The Other Side Of Slut Shaming

10/01/2017 08:03 pm ET Updated Oct 18, 2017
Photo of Vanessa de Largie.
Photo of Vanessa de Largie.

I was 11 when I was first called a slut. I hadn’t bled yet nor had I kissed a boy.

People thought I was ‘putting out’ when I didn’t even know what ‘putting out’ meant. I was 11 for fuck’s sake -- I was still collecting stamps.

I had all the wealth of youth and perkiness but was unaware of it’s power. Curves and breasts made people assume I was promiscuous yet I was still a virgin.

At 14, a mother of a boy I was seeing wouldn’t allow me in her house.

She said that I was dirty. She said that I was a sex-doll.

What gave her that impression?

My carefree spirit? My cut-off denim shorts? My freshly sprouting bosom? Or my red revlon lips?

The humiliation of that event has stayed with me ever since. She made me feel worthless. I’d been falsely accused.

If I were a sex-doll (whatever that is), it didn’t excuse her revolting behaviour towards a child.

It seems I was being ‘slut-shamed’ before the term even existed. But this article is not about being a victim, this article is about the other side of slut-shaming.

What is the other side of slut-shaming? And why aren’t people talking about it?

In 2015, sex-researchers Rachel E. Buckberg and Zhana Vrangalova surveyed 810 college students to find out the effect slut-shaming has on women.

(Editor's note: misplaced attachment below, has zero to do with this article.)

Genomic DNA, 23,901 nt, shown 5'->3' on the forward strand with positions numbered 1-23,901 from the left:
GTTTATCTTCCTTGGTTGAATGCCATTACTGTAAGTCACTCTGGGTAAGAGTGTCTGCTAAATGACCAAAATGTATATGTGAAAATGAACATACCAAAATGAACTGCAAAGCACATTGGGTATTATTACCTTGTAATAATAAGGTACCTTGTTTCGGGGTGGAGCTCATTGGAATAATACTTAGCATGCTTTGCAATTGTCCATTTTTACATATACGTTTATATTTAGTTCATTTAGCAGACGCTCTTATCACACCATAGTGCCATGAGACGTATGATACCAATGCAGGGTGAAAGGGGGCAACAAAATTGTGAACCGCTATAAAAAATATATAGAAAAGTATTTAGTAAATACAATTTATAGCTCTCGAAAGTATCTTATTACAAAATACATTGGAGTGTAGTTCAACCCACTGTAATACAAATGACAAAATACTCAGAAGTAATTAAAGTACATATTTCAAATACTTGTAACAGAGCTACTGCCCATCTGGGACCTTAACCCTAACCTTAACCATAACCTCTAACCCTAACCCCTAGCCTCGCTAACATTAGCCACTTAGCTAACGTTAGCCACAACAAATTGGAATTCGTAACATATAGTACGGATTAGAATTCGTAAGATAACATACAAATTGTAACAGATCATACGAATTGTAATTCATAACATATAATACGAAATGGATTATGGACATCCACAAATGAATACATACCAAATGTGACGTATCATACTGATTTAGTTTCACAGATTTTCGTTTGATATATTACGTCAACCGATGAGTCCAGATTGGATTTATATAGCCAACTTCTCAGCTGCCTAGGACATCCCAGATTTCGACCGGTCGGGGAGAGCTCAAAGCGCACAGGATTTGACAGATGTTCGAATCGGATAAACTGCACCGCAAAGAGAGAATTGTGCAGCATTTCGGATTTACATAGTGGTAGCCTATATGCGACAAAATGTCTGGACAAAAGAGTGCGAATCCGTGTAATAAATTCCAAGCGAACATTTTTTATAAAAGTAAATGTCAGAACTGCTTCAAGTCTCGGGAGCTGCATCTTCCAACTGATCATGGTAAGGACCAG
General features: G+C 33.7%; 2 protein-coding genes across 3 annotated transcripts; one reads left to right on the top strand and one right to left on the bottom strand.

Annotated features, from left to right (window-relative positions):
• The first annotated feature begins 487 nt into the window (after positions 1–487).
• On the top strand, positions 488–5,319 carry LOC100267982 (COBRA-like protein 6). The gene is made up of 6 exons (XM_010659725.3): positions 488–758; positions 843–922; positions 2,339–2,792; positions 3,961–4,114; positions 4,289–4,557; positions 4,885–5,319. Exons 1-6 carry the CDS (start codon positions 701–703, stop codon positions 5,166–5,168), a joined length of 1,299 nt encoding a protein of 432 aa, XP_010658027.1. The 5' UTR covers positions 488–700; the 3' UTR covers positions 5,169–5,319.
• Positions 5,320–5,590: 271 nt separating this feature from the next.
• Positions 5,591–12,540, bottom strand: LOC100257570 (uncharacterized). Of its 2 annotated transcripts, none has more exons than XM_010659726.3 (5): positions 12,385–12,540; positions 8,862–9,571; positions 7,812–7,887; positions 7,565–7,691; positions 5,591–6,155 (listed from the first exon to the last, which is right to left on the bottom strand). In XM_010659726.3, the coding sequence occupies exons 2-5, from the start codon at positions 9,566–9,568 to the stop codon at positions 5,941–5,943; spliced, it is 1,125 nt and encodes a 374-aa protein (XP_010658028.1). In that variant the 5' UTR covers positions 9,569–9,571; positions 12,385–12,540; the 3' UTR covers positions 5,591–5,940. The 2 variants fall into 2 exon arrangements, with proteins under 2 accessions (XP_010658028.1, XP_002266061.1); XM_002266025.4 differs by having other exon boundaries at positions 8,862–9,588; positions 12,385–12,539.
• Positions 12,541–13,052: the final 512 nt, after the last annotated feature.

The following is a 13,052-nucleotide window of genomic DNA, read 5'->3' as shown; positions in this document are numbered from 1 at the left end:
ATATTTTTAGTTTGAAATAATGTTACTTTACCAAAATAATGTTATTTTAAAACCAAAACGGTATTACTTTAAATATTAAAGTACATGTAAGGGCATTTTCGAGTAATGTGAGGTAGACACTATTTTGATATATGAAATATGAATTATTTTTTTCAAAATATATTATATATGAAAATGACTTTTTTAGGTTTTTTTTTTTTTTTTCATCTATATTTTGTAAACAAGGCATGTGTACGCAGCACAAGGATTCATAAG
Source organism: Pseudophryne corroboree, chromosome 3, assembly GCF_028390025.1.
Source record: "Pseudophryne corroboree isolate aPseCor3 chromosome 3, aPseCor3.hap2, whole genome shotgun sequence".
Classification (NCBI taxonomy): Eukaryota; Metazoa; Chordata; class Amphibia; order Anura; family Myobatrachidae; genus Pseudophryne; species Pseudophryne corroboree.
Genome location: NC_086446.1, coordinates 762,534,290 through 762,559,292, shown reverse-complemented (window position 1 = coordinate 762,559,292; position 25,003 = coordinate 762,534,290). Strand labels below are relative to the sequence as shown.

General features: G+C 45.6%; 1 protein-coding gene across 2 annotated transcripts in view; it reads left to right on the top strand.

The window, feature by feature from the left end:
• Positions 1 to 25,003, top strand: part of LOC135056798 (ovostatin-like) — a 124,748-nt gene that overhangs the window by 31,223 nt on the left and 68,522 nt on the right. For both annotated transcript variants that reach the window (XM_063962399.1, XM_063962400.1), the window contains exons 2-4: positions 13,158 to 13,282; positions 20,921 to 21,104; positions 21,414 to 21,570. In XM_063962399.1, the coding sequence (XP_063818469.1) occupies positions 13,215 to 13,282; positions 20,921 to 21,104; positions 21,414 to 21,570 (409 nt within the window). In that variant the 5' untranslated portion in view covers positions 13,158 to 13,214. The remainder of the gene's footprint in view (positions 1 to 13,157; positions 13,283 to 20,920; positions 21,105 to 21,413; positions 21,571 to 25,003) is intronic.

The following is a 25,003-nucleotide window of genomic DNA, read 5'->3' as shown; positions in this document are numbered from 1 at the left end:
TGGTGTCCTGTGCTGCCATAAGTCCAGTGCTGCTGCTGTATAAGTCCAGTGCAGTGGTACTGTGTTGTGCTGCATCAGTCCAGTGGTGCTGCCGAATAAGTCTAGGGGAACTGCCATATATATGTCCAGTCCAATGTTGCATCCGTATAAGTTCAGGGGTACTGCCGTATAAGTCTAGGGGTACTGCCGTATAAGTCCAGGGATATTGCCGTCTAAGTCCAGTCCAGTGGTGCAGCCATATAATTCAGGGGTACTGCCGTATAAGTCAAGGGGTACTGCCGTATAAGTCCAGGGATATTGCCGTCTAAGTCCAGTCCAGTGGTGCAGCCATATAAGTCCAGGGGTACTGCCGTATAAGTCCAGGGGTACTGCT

The study which was published in the academic journal Personal Relationships found that even though promiscuous individuals face more social stigma and aggressiveness from others -- they actually feel less lonely and have more friends than those who are less promiscuous. This suggests that promiscuous people are often resilient in the face of social adversity.

The stigma I’ve worn around my neck since I was a child for my presumed then irrefutable promiscuity have strengthened me as a human being and as a woman.

It didn’t make any difference if I was ‘factually’ promiscuous or not -- the shaming from society was the same. Women will be nailed to a crucifix regardless and sadly it will often be their own gender who will hammer the nail.

I’m 40 years young and when I look back at the slut-shaming I’ve endured throughout my life, I feel pretty courageous.

I’ve been slut-shamed repeatedly in public spaces.

I’ve been slut-shamed by social media platforms such as Facebook, Instagram and Pinterest.

I’ve been slut-shamed by film and theatre directors in the Australian entertainment industry.

In my teens and twenties when I worked as a promo-girl, photographic model and topless waitress. I was passed around amongst groups of men in their 40’s and 50’s to fuck -- then slut-shamed for my willing compliance.

Last but not least I was slut-shamed by my beautiful and much-loved late mother.

Photo of Vanessa de Largie.
Photo of Vanessa de Largie.

Decent and loving people slut-shame without even realizing they’re doing it. Society isn’t accustomed to dealing with fierce and free female sexuality.

I will not be ashamed for how many sexual partners I’ve had -- presumed or otherwise.

I will not be ashamed for the type of articles I write about my love of fucking.

I will not be ashamed for my tastes in hardcore porn and artistic filth.

I am myself.

A beautiful sexual female.

I’m grateful to those who have slut-shamed me. They have made me the empowered woman I am today.

***

Vanessa de Largie is an actress and author. She’s also the monthly sex-columnist for Maxim Magazine’s print issue.

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